September 2, 2020
PACE Lab Receives $750,000 in Research Funding
Researchers hope to develop a scalable biometric technology that will transform the learning of writing.
Ames, Iowa — An interdisciplinary team of researchers led by Associate Professor Evgeny Chukharev-Hudilainen (Department of English, Iowa State University) has received a new $ 750,000 grant from the National Science Foundation (NSF). Rated the most competitive of all research proposals submitted in response to this year’s solicitation "Cyberlearning for Work at the Human-Technology Frontier", the three-year project seeks to develop and evaluate a new kind of automated intelligent tutoring system for writing, codenamed "ProWrite."

Unlike existing systems that provide feedback based on texts produced by the students, ProWrite will capture the moment-by-moment actions taken in the course of text production using deployable biometric technology: keystroke logging and eye tracking. The researchers hope that by analyzing when the writers pause and where they look in the course of text production, ProWrite can radically enhance the precision and effectiveness of advice that students receive.

ISU’s Writing and Media Center (WMC) will serve as the testing site of the proposed innovation. "Learning to write is a cornerstone of college education, and individualized feedback is a staple of writing instruction," said Dr. Joseph Cheatle, the WMC director and a co-investigator on the grant. "At the WMC, we help students by providing feedback and advice on the drafts that they bring. However, we don’t see how they actually produce this text. This project will develop technology to observe students' writing processes and subsequently provide feedback that is more individualized and helpful for our students. I am always interested in considering the ways in which we can turn writing theory into practice, and I am excited that this project will allow us to do so in a collaborative and interdisciplinary way."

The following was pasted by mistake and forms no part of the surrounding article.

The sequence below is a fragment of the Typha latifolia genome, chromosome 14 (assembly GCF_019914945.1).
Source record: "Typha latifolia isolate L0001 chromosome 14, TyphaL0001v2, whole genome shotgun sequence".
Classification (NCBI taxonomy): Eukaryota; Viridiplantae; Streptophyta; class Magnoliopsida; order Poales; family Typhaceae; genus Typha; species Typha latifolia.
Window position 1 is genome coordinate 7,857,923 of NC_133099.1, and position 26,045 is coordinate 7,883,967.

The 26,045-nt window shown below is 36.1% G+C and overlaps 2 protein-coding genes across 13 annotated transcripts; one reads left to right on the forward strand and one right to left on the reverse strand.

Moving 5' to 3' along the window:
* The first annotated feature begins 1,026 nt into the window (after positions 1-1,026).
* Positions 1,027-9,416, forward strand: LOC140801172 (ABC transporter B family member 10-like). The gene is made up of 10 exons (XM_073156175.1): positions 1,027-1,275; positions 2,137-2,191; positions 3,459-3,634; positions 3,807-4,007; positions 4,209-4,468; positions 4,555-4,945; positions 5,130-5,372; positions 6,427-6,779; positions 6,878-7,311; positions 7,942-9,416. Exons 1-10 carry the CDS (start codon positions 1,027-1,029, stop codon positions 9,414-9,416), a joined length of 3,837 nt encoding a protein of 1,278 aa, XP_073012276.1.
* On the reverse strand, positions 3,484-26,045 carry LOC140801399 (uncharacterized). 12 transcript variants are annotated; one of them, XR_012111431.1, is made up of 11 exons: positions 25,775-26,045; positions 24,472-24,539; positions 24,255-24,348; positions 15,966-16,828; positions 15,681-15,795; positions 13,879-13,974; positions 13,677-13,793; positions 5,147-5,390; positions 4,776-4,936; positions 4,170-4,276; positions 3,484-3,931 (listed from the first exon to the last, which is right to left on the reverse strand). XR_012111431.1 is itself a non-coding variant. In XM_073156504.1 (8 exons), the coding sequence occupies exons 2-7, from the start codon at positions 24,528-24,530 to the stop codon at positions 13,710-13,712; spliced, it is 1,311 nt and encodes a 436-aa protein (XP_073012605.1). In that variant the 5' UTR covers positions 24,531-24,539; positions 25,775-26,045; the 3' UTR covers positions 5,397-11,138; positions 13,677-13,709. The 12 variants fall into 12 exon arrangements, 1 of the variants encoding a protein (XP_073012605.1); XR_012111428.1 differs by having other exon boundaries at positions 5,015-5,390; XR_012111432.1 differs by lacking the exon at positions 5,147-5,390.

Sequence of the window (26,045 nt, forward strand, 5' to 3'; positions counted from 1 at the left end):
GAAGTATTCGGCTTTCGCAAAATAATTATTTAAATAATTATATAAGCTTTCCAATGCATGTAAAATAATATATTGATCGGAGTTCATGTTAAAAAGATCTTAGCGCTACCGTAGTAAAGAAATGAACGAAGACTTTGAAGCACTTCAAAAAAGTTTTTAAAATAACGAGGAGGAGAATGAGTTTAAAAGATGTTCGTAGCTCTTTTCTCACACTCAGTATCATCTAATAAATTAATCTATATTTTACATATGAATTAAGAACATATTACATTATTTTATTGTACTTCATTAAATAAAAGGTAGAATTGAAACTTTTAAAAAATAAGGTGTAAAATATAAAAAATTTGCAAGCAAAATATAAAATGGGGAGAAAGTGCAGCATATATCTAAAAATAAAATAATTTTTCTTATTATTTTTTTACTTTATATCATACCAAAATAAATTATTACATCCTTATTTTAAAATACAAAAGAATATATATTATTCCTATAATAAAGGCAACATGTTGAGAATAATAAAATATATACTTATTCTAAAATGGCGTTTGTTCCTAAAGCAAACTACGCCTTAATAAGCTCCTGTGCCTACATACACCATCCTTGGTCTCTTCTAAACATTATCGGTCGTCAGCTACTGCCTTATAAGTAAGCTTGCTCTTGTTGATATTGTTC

Dr. Mark Torrance, an expert in psychology of writing from Nottingham Trent University in England, is another member of the research team. He has pioneered the use of eye tracking to explore where and when writers look within their own text while they write. Torrance explains why this technology is crucial for the ProWrite project.

"Reading your own text as you write is obviously important for checking that you are happy with what you’ve written. But quick glances back into the text you’ve just written also seem to play an important role in prompting what to say next," Torrance said. "My own research has relied on laboratory equipment that is too expensive for large-scale classroom deployment. Evgeny’s group at ISU has been getting really good results with devices that are a few percent of the price of the equipment that I use. This opens up exciting possibilities for learning more about the cognitive and educational psychology of how text is produced in real-world contexts. But more than that, it has potential to give students direct, immediate feedback about their own writing processes while they are writing. Investigating the potential of this kind of feedback is a core aim of the ProWrite project."
Jens Roeser, Mark Torrance, and Evgeny Chukharev-Hudilainen calibrating eye-tracking equipment
(Nottingham, UK, April 2015)
Dr. Evgeny Chukharev-Hudilainen, the principal investigator on the project, emphasized that this grant has been made possible by copious amounts of pilot work that have positioned his group for this new endeavor. "We have developed and evaluated prototypes of various components: a browser-based text editor that integrates with cheap eye-tracking equipment, a modular automated writing evaluation system, a range of visualization tools to explore how the process of writing unfolds, to name a few," he said. "We also, I believe, have a solid understanding of how to work with the kind of data that biometric technologies provide. It is very exciting to be able to bring all these pieces together and construct an automated, end-to-end analysis pipeline that will take raw keystroke and eye-movement data and transform it into actionable feedback to the learner. If this project is successful, it has a very strong potential for significant educational and economical impact."
Language Processing, Acquisition and Change (PACE) Lab is a research group within Iowa State University's Department of English. Pilot work that has made this grant possible has been funded through the Liberal Arts and Sciences Signature Research Initiative grant (PI Volker Hegelheimer), an early-concept grant for exploratory research (EAGER) from NSF (PI Chukharev-Hudilainen), and an Emerging Field Group grant from the European Association for Research in Learning and Instruction (PI Torrance).